Louisa Catherine (Johnson) Adams’ portrait was painted in Boston in 1818 by the celebrated artist Gilbert Stuart and is a mate for one of her husband executed at the same time. The picture (30” x 25”) shows that the stylishly dressed Mrs. Adams was of delicate features with light brown hair and dark brown eyes. A well-educated, “lively” and “pleasing” woman (see p. 315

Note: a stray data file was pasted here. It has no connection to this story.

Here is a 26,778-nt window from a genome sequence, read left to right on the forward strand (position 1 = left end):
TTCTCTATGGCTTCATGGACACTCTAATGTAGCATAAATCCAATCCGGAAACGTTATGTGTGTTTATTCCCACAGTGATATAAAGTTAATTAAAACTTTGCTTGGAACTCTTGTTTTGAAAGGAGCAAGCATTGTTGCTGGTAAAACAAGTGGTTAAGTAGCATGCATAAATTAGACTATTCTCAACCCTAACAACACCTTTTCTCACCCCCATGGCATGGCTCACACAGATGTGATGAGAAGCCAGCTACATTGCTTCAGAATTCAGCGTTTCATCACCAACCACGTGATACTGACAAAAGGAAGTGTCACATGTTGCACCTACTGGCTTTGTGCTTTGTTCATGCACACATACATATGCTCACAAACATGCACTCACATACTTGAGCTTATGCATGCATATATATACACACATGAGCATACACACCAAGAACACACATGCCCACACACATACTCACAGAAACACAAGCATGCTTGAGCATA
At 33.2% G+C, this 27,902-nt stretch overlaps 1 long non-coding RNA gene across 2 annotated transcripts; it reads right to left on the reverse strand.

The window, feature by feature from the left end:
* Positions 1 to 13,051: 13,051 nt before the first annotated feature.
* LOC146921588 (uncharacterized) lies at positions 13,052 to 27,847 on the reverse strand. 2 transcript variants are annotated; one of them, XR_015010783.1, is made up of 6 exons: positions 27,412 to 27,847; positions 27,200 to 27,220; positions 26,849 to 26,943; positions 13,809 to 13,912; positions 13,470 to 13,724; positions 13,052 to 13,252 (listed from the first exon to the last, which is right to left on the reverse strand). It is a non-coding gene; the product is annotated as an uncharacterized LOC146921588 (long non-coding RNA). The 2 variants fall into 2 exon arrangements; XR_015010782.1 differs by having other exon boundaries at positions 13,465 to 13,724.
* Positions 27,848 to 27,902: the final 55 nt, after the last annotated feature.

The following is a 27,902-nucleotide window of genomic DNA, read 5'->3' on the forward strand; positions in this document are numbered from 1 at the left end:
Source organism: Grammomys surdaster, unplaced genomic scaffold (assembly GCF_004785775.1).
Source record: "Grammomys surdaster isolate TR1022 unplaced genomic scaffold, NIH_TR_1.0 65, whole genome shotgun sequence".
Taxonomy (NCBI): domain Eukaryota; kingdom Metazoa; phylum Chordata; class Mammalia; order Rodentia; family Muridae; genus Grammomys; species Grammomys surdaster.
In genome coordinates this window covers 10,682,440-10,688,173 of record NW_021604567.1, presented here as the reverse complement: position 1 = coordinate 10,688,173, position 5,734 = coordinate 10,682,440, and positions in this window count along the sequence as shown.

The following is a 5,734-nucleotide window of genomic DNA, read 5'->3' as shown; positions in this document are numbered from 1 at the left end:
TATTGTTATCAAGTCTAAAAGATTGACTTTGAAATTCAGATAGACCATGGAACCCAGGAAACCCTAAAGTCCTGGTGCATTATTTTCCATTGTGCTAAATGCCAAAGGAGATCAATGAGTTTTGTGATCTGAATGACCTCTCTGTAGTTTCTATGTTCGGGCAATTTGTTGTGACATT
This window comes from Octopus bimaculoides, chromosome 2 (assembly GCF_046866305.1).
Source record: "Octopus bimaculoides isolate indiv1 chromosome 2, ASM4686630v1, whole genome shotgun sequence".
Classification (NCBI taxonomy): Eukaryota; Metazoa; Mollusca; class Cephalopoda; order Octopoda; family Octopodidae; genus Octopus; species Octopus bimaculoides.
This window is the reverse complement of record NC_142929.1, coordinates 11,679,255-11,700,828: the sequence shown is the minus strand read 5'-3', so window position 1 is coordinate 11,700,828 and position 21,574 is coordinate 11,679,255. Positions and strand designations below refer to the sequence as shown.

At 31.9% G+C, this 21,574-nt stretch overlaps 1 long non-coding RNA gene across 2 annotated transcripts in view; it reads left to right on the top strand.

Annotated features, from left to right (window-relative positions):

), she was in many ways her young son’s ideal. Her manners, he thought, “inexpressibly delightful,” while her affections were “most powerful” (see p. 332
). When he was given the portrait in 1829 (see vol. 2:426
), Adams welcomed the gift but regretted its “sorrowful” expression (see vol. 2:430
), which reminded him that in recent years his mother, falling into despair and melancholia, had lost her pride in appearance and her former “elasticity” of spirits.